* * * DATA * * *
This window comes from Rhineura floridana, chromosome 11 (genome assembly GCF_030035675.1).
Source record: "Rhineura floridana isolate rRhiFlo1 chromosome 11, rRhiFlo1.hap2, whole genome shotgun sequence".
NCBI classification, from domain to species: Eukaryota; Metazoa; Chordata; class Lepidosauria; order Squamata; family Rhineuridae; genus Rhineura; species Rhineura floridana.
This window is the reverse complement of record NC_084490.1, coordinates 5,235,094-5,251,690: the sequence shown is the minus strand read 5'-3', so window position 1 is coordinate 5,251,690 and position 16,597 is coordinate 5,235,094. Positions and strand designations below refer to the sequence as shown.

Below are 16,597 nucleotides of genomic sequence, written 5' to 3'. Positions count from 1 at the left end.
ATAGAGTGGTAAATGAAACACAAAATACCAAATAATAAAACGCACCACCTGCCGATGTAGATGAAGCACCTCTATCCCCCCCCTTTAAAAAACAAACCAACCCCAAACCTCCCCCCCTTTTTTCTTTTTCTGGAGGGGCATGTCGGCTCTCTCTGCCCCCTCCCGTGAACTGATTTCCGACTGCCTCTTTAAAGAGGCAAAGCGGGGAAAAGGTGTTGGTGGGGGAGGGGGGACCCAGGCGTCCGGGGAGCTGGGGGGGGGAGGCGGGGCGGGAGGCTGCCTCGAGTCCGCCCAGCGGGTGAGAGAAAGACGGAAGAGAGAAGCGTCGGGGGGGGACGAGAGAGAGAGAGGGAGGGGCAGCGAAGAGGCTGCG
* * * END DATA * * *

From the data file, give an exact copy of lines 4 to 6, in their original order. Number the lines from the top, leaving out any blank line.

This window is the reverse complement of record NC_084490.1, coordinates 5,235,094-5,251,690: the sequence shown is the minus strand read 5'-3', so window position 1 is coordinate 5,251,690 and position 16,597 is coordinate 5,235,094. Positions and strand designations below refer to the sequence as shown.

Below are 16,597 nucleotides of genomic sequence, written 5' to 3'. Positions count from 1 at the left end.
ATAGAGTGGTAAATGAAACACAAAATACCAAATAATAAAACGCACCACCTGCCGATGTAGATGAAGCACCTCTATCCCCCCCCTTTAAAAAACAAACCAACCCCAAACCTCCCCCCCTTTTTTCTTTTTCTGGAGGGGCATGTCGGCTCTCTCTGCCCCCTCCCGTGAACTGATTTCCGACTGCCTCTTTAAAGAGGCAAAGCGGGGAAAAGGTGTTGGTGGGGGAGGGGGGACCCAGGCGTCCGGGGAGCTGGGGGGGGGAGGCGGGGCGGGAGGCTGCCTCGAGTCCGCCCAGCGGGTGAGAGAAAGACGGAAGAGAGAAGCGTCGGGGGGGGACGAGAGAGAGAGAGGGAGGGGCAGCGAAGAGGCTGCG